The dispute was settled diplomatically with the Oregon Treaty of 1846, setting the border at the 49th parallel, the original U.S. proposal. Despite the earlier clamor for "all of Oregon," the treaty was popular in the U.S. and was easily ratified by the Senate. Many Americans believed that the Canadian provinces would eventually merge with the United States, and that war was unnecessary, even counterproductive in fulfilling that destiny. The most fervent advocates of Manifest Destiny had not prevailed along the northern border because, according to Reginald Stuart, "the compass of Manifest Destiny pointed west and southwest, not north, despite the use of the term 'continentalism.'"[11]

"All Mexico"

After the election of Polk, but before he took office, Congress approved the annexation of Texas. Polk moved to occupy a portion of Texas that was also claimed by Mexico, paving the way for the outbreak of the Mexican-American War on April 24, 1846. With American successes on the battlefield, by the summer of 1847 there were calls for the annexation of "All Mexico," particularly among Eastern Democrats, who argued that bringing Mexico into the Union was the best way to ensure future peace in the region.[12]

This was a controversial proposition for two reasons. First of all, idealistic advocates of Manifest Destiny like John L. O'Sullivan had always maintained that the laws of the United States should not be imposed on people against their will. The annexation of "All Mexico" would be a violation of this principle. And secondly, the annexation of Mexico was controversial because it would mean extending U.S. citizenship to millions of Mexicans (around 8 or 9 million). Senator John C. Calhoun of South Carolina, who had approved of the annexation of Texas, was opposed to the annexation of Mexico, as well as the "mission" aspect of Manifest Destiny, for racial reasons. He made these views clear in a speech to Congress on January 4, 1848:

[W]e have never dreamt of incorporating into our Union any but the Caucasian race—the free white race. To incorporate Mexico, would be the very first instance of the kind, of incorporating an Indian race; for more than half of the Mexicans are Indians, and the other is composed chiefly of mixed tribes. I protest against such a union as that! Ours, sir, is the Government of a white race.... We are anxious to force free government on all; and I see that it has been urged … that it is the mission of this country to spread civil and religious liberty over all the world, and especially over this continent. It is a great mistake.[13]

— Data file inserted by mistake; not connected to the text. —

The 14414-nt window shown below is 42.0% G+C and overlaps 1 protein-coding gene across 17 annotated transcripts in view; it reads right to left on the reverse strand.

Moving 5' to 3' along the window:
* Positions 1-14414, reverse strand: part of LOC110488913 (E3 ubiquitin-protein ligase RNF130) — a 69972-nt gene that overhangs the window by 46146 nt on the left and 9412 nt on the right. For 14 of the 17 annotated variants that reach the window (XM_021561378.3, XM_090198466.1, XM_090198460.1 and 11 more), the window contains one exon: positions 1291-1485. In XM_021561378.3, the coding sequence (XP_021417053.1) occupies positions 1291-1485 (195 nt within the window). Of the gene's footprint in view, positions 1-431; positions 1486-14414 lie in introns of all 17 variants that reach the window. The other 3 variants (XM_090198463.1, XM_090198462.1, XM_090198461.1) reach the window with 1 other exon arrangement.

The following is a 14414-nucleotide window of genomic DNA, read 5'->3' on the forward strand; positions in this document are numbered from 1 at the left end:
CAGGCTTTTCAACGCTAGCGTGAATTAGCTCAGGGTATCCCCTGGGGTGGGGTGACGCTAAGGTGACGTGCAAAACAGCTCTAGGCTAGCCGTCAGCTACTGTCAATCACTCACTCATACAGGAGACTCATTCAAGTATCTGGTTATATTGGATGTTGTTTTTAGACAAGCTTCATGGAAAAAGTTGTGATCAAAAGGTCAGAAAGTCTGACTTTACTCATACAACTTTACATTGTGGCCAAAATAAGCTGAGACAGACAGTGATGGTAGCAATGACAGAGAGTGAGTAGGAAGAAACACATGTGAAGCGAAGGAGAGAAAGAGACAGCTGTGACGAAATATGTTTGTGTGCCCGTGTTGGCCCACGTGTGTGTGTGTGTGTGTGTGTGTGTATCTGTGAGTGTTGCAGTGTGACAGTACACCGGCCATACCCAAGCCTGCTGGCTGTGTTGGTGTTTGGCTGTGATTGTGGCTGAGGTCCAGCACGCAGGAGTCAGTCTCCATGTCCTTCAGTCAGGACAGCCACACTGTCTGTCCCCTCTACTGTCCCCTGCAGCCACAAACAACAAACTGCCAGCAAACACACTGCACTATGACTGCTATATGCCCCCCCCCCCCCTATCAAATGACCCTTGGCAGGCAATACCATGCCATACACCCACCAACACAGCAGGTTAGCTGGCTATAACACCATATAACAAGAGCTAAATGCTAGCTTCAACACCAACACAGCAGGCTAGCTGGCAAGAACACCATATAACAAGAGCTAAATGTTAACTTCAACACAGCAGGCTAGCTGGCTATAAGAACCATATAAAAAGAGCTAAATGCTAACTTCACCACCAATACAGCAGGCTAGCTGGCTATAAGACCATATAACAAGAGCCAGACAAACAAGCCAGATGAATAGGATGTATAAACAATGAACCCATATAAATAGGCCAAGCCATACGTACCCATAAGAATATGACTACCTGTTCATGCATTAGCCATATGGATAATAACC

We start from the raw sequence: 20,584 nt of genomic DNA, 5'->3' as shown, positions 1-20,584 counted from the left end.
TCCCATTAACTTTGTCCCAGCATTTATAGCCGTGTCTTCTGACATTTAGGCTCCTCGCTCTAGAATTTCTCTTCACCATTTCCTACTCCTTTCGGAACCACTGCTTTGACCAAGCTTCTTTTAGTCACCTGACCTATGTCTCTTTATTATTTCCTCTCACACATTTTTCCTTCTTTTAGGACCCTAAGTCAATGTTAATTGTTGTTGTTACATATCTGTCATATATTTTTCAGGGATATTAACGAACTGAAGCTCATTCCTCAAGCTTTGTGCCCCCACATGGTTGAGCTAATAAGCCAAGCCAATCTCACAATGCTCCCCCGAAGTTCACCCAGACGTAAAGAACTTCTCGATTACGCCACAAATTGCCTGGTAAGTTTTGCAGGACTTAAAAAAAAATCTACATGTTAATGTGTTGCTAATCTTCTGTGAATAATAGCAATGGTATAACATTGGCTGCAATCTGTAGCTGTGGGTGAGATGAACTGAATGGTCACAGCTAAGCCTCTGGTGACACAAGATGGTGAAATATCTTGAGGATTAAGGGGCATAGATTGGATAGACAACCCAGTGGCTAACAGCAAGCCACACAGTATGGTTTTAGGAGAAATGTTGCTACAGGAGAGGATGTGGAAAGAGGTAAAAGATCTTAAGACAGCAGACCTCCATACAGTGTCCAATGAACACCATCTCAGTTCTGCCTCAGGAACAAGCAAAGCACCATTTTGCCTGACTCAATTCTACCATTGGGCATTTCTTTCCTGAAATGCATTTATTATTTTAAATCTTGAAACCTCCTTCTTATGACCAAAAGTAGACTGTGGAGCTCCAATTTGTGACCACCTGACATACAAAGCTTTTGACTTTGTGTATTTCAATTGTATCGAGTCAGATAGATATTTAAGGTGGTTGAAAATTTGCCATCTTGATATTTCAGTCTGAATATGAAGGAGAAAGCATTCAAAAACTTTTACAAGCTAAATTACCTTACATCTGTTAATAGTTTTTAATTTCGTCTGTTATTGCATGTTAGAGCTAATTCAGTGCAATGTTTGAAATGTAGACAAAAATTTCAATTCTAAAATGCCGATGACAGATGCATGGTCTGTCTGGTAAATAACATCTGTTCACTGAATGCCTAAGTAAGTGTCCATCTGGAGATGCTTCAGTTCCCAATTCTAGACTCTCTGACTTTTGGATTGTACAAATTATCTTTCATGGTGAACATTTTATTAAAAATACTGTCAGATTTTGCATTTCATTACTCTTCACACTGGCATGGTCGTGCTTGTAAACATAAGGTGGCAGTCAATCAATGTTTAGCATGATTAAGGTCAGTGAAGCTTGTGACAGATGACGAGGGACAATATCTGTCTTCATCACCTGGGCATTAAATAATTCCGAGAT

This debate brought to the forefront one of the contradictions of Manifest Destiny: on the one hand, while racist ideas inherent in Manifest Destiny suggested that Mexicans, as non-Anglo-Saxons, were a lesser race and thus not qualified to become Americans, the "mission" component of Manifest Destiny suggested that Mexicans would be improved (or "regenerated," as it was then described) by bringing them into American democracy. Racism was used to promote Manifest Destiny, but, as in the case of Calhoun and the resistance to the "All Mexico" movement, racism was also used to oppose Manifest Destiny.[14]

The Mexican Cession eventually ended the controversy, which added the territories of California and New Mexico to the United States, both more sparsely populated than the rest of Mexico. Like the "All Oregon" movement, the "All Mexico" movement quickly abated. Historian Frederick Merk, in Manifest Destiny and Mission in American History: A Reinterpretation (1963), argued that the failure of the "All Oregon" and "All Mexico" movements indicates that Manifest Destiny had not been as popular as historians have traditionally portrayed. Merk wrote that, while belief in the beneficent "mission" of democracy was central to American history, aggressive "continentalism" (and later, imperialism) were aberrations supported by only a very small (but influential) minority of Americans. Merk's interpretation is probably still a minority opinion; scholars generally see Manifest Destiny, at least in the 1840s, as a widely popular belief.

Filibustering in the South

After the Mexican-American War ended in 1848, disagreements over the expansion of slavery made further territorial annexation too divisive to be official government policy. Many Northerners were increasingly opposed to what they believed to be efforts by Southern slave owners—and their friends in the North—to expand slavery at any cost. The proposal during the war of the Wilmot Proviso (a statement declaring that slavery would not be permitted in any new territory acquired by the U.S.), and the emergence of various "Slave Power" conspiracy theories thereafter, indicated the degree to which Manifest Destiny had become controversial.